THIS election season, you might see a new name among the usual smattering of yard signs: Menstruation.
Artist Karina Rosenstein is performing a two-part social practice project titled “I Bleed All the Time and I’m Fine” as part of her ON::VIEW residency at Sulfur Studio.
The project involves a faux political campaign and an offering of a confidant, both designed to destigmatize the act of menstruation.
Rosenstein is primarily a fibers artist and is pursuing her Masters at SCAD. We caught up with her last week.
1: Tell me about your project for the residency.
The project is called, “I Bleed All the Time and I’m Fine.” It’s composed of two social practice projects—one is called “Menstruation for President” and the other is “Menstruation Confidant.” They are an attempt at making fine art that deals with this bodily process in a way that is very accessible. I make fine art, I make objects, too, but the people who see those is such a limited group. I wanted to make work that was social practice, that I could talk to as many people as possible.
“Menstruation for President” is this faux political campaign with a real mission, and that mission is to make menstruation more visible, periods more visible—whatever people call them. And that’s it. It’s not really very concrete outside of that, but it’s going to involve the various elements of a political campaign, like the campaign office, which is Sulfur. We’ll have canvassing, so knocking on people’s doors. That’s the most important part of the project.
“Menstruation Confidant” is more subdued; it’s an ongoing thing. I’m going to give all my volunteers patches that say “Menstruation Confidant,” and they’re going to wear then for about 30 days, wherever we can, on our normal clothes. The goal is to make space available for people to talk about their periods because maybe otherwise they don’t have that space.
2: The political campaign is a really interesting choice, particularly in election season. What was your reasoning for that choice?
The reason I’m choosing the political campaign is I’m hoping to use it to make organizing about menstruation more palatable. People will recognize all the forms I’m using—they’ll recognize canvassing and lawn signs, they know what a campaign office is. So if I can do things that people already understand, but I’m talking about something that’s a little taboo, they might be more willing to engage.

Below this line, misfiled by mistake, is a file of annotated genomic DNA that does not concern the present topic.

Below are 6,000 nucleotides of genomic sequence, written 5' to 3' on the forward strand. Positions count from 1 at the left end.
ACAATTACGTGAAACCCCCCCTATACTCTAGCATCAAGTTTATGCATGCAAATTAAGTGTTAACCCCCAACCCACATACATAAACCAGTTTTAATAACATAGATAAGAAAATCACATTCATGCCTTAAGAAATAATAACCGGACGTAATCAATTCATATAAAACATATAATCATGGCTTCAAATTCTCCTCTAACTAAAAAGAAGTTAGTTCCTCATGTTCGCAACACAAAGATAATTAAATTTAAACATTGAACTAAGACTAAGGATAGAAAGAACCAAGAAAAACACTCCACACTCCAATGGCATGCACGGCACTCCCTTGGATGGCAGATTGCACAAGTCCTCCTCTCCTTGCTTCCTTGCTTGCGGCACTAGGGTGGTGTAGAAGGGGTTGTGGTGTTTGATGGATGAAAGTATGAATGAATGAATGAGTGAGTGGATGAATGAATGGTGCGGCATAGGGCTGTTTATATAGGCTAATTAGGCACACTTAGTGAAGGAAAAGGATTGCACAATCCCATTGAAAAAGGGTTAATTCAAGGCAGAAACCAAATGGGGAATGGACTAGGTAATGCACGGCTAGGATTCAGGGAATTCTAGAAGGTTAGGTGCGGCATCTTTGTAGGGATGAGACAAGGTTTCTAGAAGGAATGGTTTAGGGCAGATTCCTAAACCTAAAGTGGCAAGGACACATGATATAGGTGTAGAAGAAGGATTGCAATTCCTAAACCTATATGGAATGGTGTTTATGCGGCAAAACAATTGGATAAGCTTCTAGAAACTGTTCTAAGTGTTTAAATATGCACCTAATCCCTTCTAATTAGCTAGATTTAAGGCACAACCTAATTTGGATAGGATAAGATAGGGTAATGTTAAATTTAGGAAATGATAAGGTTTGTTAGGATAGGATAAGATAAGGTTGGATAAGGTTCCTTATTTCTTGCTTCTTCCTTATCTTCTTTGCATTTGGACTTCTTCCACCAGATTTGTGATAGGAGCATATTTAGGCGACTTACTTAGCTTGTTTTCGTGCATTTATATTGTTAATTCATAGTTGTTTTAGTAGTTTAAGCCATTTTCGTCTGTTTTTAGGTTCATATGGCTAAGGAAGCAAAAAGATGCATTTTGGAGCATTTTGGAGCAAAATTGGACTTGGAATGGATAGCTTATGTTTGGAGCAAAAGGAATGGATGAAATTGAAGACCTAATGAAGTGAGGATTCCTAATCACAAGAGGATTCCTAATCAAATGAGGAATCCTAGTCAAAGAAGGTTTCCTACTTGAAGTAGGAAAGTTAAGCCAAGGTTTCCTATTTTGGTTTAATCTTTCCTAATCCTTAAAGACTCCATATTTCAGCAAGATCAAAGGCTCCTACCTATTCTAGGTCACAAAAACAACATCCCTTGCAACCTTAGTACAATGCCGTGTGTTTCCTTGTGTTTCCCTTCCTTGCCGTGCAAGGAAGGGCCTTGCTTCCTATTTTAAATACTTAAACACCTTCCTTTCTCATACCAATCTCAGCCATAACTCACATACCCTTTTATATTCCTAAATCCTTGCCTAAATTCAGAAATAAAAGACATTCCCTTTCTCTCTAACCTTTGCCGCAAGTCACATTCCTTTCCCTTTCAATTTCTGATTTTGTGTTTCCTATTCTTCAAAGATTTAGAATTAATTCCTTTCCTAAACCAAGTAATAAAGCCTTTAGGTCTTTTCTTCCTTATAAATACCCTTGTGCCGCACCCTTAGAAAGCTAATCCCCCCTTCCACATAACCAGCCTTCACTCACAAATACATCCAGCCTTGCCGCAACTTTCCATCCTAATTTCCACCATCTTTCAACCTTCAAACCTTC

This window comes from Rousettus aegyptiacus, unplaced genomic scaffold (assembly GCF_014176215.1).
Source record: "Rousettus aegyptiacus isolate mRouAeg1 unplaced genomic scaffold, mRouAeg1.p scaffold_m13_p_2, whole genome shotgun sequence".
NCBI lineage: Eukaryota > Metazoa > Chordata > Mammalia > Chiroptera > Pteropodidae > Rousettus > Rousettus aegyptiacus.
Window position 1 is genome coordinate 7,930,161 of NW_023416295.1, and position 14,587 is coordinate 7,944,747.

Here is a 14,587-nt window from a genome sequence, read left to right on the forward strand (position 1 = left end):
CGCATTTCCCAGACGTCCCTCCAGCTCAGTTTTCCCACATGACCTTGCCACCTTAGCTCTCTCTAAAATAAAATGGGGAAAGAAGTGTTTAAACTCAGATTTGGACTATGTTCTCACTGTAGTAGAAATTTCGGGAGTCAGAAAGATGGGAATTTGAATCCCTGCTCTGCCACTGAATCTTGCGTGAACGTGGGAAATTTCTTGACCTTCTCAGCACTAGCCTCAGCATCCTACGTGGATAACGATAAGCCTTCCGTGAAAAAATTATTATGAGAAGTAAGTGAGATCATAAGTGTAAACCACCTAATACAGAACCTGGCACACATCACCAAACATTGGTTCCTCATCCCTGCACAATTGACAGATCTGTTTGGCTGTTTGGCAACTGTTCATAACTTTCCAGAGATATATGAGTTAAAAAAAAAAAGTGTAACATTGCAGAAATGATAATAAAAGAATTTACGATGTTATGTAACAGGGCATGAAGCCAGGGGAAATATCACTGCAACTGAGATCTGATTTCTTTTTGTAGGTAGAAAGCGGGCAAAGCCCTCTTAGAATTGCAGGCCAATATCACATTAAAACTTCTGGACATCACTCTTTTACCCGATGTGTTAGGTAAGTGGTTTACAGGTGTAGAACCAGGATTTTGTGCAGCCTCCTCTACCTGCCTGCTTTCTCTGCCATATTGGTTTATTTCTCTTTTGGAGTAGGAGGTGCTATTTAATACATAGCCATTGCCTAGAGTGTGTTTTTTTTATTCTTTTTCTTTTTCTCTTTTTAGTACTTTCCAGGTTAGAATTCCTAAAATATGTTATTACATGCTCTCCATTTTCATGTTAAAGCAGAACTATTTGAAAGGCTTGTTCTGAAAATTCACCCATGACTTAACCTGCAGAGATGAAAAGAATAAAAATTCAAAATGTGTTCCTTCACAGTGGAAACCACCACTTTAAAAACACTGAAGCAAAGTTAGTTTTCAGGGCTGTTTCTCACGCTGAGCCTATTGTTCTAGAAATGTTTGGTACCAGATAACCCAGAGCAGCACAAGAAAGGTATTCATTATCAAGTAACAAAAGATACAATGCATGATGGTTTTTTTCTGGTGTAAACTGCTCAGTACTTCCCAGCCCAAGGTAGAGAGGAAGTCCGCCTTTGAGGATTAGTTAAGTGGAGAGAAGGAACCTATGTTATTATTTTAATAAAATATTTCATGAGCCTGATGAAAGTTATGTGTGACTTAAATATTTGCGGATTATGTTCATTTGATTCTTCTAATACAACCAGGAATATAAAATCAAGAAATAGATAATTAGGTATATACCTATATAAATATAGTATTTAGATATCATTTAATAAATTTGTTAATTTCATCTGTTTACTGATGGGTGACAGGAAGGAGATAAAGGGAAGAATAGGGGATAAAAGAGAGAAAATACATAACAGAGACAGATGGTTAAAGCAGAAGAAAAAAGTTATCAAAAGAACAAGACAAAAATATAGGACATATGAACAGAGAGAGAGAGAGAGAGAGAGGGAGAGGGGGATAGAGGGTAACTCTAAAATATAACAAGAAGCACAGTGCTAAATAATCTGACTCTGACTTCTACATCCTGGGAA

It’s really daunting, I think, to canvas. At least if you haven’t done it before. I have that experience and I know I can talk to people and put myself in very vulnerable positions, where someone could choose to shut the door in my face if they wanted.
There’s also this element of, I’m not from the South. I grew up in the suburbs of Chicago and then went to undergrad in Massachusetts. It’s culturally very different and I don’t know how people are going to respond vs. where I grew up, where I think there might be more openness.
3: There’s currently a lot of conversation about reproductive rights. How much did that factor into this project?
It’s definitely a part of it. Our sexual health and reproductive health education is generally very poor, and mine wasn’t very different. I want to make the distinction that I’m not claiming to be a medical doctor or an expert on the biology of our bodies, but what I am excited for is I’m going to be bringing a lot of my own books and research to the residency space. The campaign literature will have a fact sheet on it.
I don’t necessarily have an agenda outside of [making visible] menstruation, but I want to have people understand that it’s something that isn’t necessarily define your womanhood. It’s not something all women do; it’s not something that only women do. Gender-nonconforming, trans, non-binary people might menstruate as well. And for them, and for everyone that has a period, it’s important to conceive of it individually, to create your own narrative around it.
4: Is this project indicative of the type of work you usually do?
Social practice is new to me. Before coming to SCAD, I studied design and worked for an ethical factory based in India. Coming here, I decided to turn my attention to art, and that gives me the most freedom to say what I want to say. Generally speaking, I make soft sculpture. This is a part of my thesis, actually, and it’s been a hard break between what’s come before. Usually I’ll [make] work about intersectional feminism and it’s more about that, but more niche. Everything right now is red. I’m doing things that are light and funny and kind of unrelated to everything else, but in being unrelated, they are related because they give us a break. They allow us to continue with the work we’re doing.
5: What do you hope people take away from the project?
It depends on who they are. There’s a scholar I like a lot named David Linton, and he writes about periods, which is cool that a dude writes about periods. There’s an essay he wrote called “The Menstrual Masquerade,” and it’s about how menstruators go through our lives pretending we don’t menstruate. We hide our products when we go to the bathroom. We never talk about it. If someone has their own menstrual masquerade, maybe they’ll recognize it. Maybe they’ll start to pull it away. That’d be lovely.
Really, it’s about destigmatization, whether that’s coming from someone that experiences periods or someone who never has and never will. If there’s a more willingness to talk about it, that would be ideal.
Another scholar, Chris Bobel, is this huge figure in feminist writing about menstruation, and she essentially says unless we’re willing to talk about it, we’re never going to resolve any issues related to it. That’s why I’m doing this work.